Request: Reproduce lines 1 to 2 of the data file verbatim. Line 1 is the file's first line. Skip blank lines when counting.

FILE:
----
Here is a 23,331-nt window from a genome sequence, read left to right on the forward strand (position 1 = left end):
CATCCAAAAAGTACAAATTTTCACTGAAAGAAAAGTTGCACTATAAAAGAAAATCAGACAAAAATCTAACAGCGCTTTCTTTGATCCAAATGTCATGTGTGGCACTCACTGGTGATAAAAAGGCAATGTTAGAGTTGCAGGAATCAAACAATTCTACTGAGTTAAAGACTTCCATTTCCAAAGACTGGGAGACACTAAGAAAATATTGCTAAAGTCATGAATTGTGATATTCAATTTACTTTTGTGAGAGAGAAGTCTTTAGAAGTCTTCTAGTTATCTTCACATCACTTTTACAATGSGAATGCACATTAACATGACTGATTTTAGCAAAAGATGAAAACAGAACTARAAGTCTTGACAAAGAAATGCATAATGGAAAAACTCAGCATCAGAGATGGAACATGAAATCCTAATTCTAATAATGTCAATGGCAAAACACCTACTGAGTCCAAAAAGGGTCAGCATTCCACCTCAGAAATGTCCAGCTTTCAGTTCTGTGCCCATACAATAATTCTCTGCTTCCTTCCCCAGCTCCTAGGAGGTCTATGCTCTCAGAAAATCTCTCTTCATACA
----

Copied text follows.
Here is a 23,331-nt window from a genome sequence, read left to right on the forward strand (position 1 = left end):
CATCCAAAAAGTACAAATTTTCACTGAAAGAAAAGTTGCACTATAAAAGAAAATCAGACAAAAATCTAACAGCGCTTTCTTTGATCCAAATGTCATGTGTGGCACTCACTGGTGATAAAAAGGCAATGTTAGAGTTGCAGGAATCAAACAATTCTACTGAGTTAAAGACTTCCATTTCCAAAGACTGGGAGACACTAAGAAAATATTGCTAAAGTCATGAATTGTGATATTCAATTTACTTTTGTGAGAGAGAAGTCTTTAGAAGTCTTCTAGTTATCTTCACATCACTTTTACAATGSGAATGCACATTAACATGACTGATTTTAGCAAAAGATGAAAACAGAACTARAAGTCTTGACAAAGAAATGCATAATGGAAAAACTCAGCATCAGAGATGGAACATGAAATCCTAATTCTAATAATGTCAATGGCAAAACACCTACTGAGTCCAAAAAGGGTCAGCATTCCACCTCAGAAATGTCCAGCTTTCAGTTCTGTGCCCATACAATAATTCTCTGCTTCCTTCCCCAGCTCCTAGGAGGTCTATGCTCTCAGAAAATCTCTCTTCATACA